Also if you have AnyDVD then Cinavia protection is not currently an issue for any current PC software player on any type of files.

I suspect the reasoning is that if you have made an unprotected copy it is ready for illegal sharing. A protected one is probably not all that attractive to downloaders. smile.gif They are too cheap to pay for ANYDVD.
post #103 of 136
I have a smart tv, only cause most decent tvs nowadays are tricked out with BS stuff I don't want. HTPC>>>>>>smart tv.

Some folks like apple cause everything just works. Some folks like to tinker and get things working the way they want and generally go with pc.

If you want something to just work and not have to spend any time on it then a smart tv is a good option for those who just want to watch a show on netflix or on a external drive. A lot of people with HTPCs want the nice front end you get with media browser or XBMC. They also like to customize all that stuff. I can't have a nice XBMC aeon neo interface with custom categories, custom artwork, nes, snes, N64, ps, ps2, dream cast, game cube emulators, over 600 games, over 300 movies, over 2000 tv shows, acess to steam pc games, and any webpage on the internet with a smart tv.
post #104 of 136
Quote:
Originally Posted by captain_video View Post

It's not only crazy, but completely moot. When have you ever heard of anyone being accused, let alone convicted, of circumventing disc encryption for personal use? The law was meant to thwart pirates, but the law was extended to consumers as well just to keep Hollywood happy. As far as I'm concerned, what I do with a disc while it's in my home is nobody else's damn business as long as the data from that disc does not extend beyond the boundaries of my home. If I'm not selling or distributing intellectual property then it's a victimless crime. The real crime is the law and the way it's written (and we all know the real criminals are in Washington anyway). With today's technology, anyone that purchases anything on optical disc should be able to copy it for personal use. I believe that's already permitted with music CDs so we should be able to do it legally with other media as well. Hollywood is forcing us all to become criminals (middle fingers pointed at both Washington and Hollywood).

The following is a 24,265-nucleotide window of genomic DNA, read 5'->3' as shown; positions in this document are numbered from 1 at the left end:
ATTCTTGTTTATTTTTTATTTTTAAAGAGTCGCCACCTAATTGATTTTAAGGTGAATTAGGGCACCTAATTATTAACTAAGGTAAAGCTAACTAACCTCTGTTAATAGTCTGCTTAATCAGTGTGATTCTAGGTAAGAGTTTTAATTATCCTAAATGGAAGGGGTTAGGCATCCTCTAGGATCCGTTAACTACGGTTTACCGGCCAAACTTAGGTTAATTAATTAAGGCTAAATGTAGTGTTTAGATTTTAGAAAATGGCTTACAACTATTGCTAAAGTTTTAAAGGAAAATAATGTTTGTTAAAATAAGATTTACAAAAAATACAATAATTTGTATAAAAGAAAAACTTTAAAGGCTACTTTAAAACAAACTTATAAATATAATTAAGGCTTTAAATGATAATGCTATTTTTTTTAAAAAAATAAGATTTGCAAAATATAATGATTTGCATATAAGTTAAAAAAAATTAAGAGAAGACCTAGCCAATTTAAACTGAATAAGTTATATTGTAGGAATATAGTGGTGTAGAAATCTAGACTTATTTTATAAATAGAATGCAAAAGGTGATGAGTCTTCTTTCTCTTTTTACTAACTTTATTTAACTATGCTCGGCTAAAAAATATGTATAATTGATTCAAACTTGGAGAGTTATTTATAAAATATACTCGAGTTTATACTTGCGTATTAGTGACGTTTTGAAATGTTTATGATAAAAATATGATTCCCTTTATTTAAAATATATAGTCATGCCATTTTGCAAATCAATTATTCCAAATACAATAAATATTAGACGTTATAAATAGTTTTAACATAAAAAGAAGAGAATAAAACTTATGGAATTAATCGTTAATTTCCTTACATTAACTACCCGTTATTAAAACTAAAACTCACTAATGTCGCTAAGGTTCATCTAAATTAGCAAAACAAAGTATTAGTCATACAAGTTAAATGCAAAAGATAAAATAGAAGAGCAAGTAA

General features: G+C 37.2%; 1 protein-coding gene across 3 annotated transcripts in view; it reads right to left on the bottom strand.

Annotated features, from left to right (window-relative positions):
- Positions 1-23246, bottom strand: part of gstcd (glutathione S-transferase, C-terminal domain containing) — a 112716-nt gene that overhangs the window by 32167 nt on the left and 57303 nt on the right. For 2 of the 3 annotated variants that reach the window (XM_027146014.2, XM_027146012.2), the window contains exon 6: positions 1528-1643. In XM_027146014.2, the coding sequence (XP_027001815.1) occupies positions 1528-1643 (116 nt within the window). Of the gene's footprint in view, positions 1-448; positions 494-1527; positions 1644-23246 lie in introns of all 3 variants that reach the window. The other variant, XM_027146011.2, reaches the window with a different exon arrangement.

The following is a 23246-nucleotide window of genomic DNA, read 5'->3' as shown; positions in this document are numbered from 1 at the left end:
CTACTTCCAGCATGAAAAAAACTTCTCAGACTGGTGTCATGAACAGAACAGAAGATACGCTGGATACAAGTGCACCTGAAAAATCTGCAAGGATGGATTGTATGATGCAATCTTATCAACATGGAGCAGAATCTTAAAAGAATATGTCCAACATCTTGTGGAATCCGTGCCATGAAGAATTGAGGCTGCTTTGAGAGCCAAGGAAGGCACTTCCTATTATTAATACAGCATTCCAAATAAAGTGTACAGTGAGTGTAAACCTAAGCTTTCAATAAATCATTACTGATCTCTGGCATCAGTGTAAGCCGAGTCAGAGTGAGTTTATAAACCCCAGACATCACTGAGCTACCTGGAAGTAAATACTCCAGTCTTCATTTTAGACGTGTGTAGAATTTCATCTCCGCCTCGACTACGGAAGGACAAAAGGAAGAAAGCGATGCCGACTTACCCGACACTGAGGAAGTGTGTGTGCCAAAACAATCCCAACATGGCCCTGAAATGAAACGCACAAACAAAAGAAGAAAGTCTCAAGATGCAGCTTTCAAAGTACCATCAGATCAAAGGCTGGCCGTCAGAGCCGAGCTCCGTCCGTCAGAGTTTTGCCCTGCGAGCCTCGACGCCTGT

Believe it or not, but it is THEIR business what you do within your own house.

Back in the 80's when VCR's were just becoming popular, TV and movie industry lobbied to make video recordings of TV broadcasts illegal. Luckily, at the time Sony did not own movie studios, and fought them, which resulted in "Fair Use Act" which basically allowed you to legally record broadcast TV on your VCR.

Fest forward 20 years, and Sony owns most of the movies studios, and there is no one defending the masses, and you have your "Digital Millenium Act" which basically says that you can not circumvent protection, whether it is in your own house, cave, or garage.
post #105 of 136
Quote:
Originally Posted by blueiedgod View Post

Believe it or not, but it is THEIR business what you do within your own house.

Back in the 80's when VCR's were just becoming popular, TV and movie industry lobbied to make video recordings of TV broadcasts illegal. Luckily, at the time Sony did not own movie studios, and fought them, which resulted in "Fair Use Act" which basically allowed you to legally record broadcast TV on your VCR.

Fest forward 20 years, and Sony owns most of the movies studios, and there is no one defending the masses, and you have your "Digital Millenium Act" which basically says that you can not circumvent protection, whether it is in your own house, cave, or garage.

This is correct. Great historical reference.

I think the only exception to this is public libraries which can make copies and/or break encryption behind closed doors legally.
post #106 of 136
Quote:
Originally Posted by assassin View Post

This is correct. Great historical reference.

I think the only exception to this is public libraries which can make copies and/or break encryption behind closed doors legally.

So open your home as a public library biggrin.gif
post #107 of 136
Quote:
Originally Posted by Mfusick View Post

So open your home as a public library biggrin.gif

Now that's a good idea! Don't want to share my 120" screen with the riff-raff though.
post #108 of 136
Quote:
Originally Posted by blueiedgod View Post

Believe it or not, but it is THEIR business what you do within your own house.

Back in the 80's when VCR's were just becoming popular, TV and movie industry lobbied to make video recordings of TV broadcasts illegal. Luckily, at the time Sony did not own movie studios, and fought them, which resulted in "Fair Use Act" which basically allowed you to legally record broadcast TV on your VCR.

Fest forward 20 years, and Sony owns most of the movies studios, and there is no one defending the masses, and you have your "Digital Millenium Act" which basically says that you can not circumvent protection, whether it is in your own house, cave, or garage.